This project even got to come on the train to Cambridge with me for a weekend away!
The biggest change I made to this top was the sleeves. I knew I wanted them shorter and to have a band of rib at the bottom edge to match the rest of the ensemble. To achieve this, I did 20 rows of rib, then worked the increases every 4th row instead of every 6th row. I made the sleeve 4.5″ long then worked the shaping as the pattern instructed. As the sleeves were so much shorter, I finished them really quickly, then I was ready for blocking.
When I was working on the front of the top, I had a suspicion that the neckline would be too tight. To test whether I was right, once I had finished and blocked all the pieces, I sewed the side seams together properly but only basted the shoulder seams together so that I could try it on. As I thought, the neckline was far too tight.
To fix this, I undid the the front to make the neckline about 1/2″ lower. However, in doing this, I realised another mistake I had made. In my notes for the front, I had written ’23 rows after patt’, meaning 23 rows between the end of the pattern and the neckline. When I was knitting the back, I took this to mean 23 rows from the end of the pattern to the shoulder shaping, so the back was actually about 8 rows too short. So, I fixed the front and the back, sewed them together, and work the 2 rows of garter stitch to form the neckline. Then I tried it on to check the fit.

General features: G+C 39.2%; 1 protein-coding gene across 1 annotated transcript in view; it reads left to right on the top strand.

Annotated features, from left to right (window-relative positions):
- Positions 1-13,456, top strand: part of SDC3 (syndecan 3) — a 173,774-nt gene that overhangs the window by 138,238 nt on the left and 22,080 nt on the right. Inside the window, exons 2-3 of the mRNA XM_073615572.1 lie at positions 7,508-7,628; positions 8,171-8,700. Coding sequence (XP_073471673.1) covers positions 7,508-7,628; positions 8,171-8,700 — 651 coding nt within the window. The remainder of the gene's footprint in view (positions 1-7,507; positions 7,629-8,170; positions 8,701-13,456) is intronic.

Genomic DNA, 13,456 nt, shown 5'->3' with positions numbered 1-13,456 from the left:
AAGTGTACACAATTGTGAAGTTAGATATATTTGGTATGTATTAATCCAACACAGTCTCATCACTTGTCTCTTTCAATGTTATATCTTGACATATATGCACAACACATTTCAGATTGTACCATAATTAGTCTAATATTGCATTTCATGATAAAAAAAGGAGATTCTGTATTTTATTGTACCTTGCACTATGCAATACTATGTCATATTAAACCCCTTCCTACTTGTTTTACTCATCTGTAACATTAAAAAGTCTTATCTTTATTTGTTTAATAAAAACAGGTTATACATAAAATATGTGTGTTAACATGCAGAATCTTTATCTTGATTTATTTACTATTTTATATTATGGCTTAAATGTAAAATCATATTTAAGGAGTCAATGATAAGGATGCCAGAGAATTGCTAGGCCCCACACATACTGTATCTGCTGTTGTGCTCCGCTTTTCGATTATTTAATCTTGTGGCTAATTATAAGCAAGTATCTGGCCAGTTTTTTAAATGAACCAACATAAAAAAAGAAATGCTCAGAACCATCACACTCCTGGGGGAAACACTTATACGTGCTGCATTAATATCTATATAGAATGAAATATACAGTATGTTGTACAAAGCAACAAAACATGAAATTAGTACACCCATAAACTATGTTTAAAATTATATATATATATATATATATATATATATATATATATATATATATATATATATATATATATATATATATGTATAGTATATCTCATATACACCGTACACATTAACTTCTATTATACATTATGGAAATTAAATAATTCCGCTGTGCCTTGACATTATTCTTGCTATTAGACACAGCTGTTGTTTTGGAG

It was still too tight.
So, I undid the neckline and redid the cast off with a super-stretchy cast off which seemed to do the trick. Finally!
To finish up, I sewed in the sleeves, did the double crochet around the back placket and sewed on the buttons. With that finished, the twinset was done!
I absolutely adore this set, it’s so comfortable and elegant! It really makes me feel like I should be a student in the 1940s! I love the colour and the lacework – it adds a lovely detail to an otherwise plain twinset. I’ve already worn the cardigan so much, it was a great layer for the cooler early summer days. Now the weather is cooling down I’m really excited to wear the top and cardigan both as a set and within their own outfits. I’m also really pleased with how well my alterations worked out – alongside the challenge of the lacework and super thin wool, this project has really help me to grow my confidence in knitting!